The vast majority of posts on this site talk about different types of nootropics. They touch on any number of things, from how those supplements can enhance your brain function to how to take them. What I don’t often talk about though (and probably should) is the science behind smart drugs and how they interact with the body (and vice versa) to provide the benefits they do.
Well in today’s post, I’m going to touch on exactly that. Get ready to find out more about the blood-brain barrier (BBB) and what role it plays every time nootropics enter your system. It’s an essential piece of the puzzle.
The Purpose of the Blood-Brain Barrier
It pretty much goes without saying that the brain is the most critical organ in the body. In one way or another, it’s involved in every single thing you do. So, as you can imagine, protecting it is crucial.
The human body has many built-in solutions to serve this purpose. Most notable is the skull, designed to prevent damage to the brain from external forces. But there are other, more subtle ones too. I find it fascinating how the body works. It’s incredible how complex and intricate we are.
One such not so obvious solution is called the blood-brain barrier. If it isn’t evident by the name alone, it’s job is to act as a boundary between the brain’s blood vessels (also called capillaries) and other components and cells which make up the brain’s tissue.
The blood-brain barrier’s primary job is to ward off any external contaminants which can cause damage. Pathogens which lead to disease and toxins hitching a ride in the bloodstream are just a few of the things from which this barrier keeps the brain safe.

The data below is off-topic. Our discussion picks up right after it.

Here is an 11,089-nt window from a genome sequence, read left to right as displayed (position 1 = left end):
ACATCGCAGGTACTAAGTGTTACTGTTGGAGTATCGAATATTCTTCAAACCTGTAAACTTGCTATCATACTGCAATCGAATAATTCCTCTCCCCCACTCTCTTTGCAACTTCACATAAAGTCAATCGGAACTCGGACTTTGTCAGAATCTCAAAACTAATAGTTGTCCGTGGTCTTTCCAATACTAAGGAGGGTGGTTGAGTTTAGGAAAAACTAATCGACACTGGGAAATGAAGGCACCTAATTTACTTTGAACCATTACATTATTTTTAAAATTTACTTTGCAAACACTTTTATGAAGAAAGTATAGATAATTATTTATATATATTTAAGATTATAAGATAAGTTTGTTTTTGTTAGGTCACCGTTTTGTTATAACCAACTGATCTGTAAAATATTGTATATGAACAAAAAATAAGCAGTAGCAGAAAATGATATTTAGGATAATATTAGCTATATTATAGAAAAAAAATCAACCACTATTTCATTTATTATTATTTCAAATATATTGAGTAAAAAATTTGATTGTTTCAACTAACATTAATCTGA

Discovering the Blood-Brain Barrier
The human body has been studied for as long as we have been around. But, it wasn’t until the late 19th century when the BBB was discovered as the study of anatomy progressed with the technology available at the time.
The blood-brain barrier, or rather its function, was first identified by German physician Paul Ehrlich. He was injecting dye into the bloodstream of mice, to observe its path through their bodies. He was shocked to find the dye penetrated almost all areas of the body, with two exceptions: the spinal cord and the tissue which makes up the brain.
This discovery led to the hypothesis that there was a natural boundary in the body which kept blood flow regulated. It wasn’t until much later that technology advanced enough to enable scientists to understand fully what’s going on.
In the 1960s, microscopes powerful enough to allow researchers to get that clear picture became available. They were finally able to see that the hypothesized barrier existed. They further learned the blood-brain barrier is made up of endothelial cells, which are key to how this entire defense mechanism works.
Endothelial cells are capable of forming a tight seal which keeps toxins and pathogens out of places where they have no business being. At the same time, these cells allow healthy substances to pass through and feed the brain with everything it requires. For example, nootropics like noopept or phosphatidylserine can cross the blood-brain barrier.
It’s quite amazing how various system in our body work together to keep us safe and functioning at peak performance. I hope you find this sort of information as interesting as I do. Understanding how our brain works can only help us on our journey of cognitive enhancement.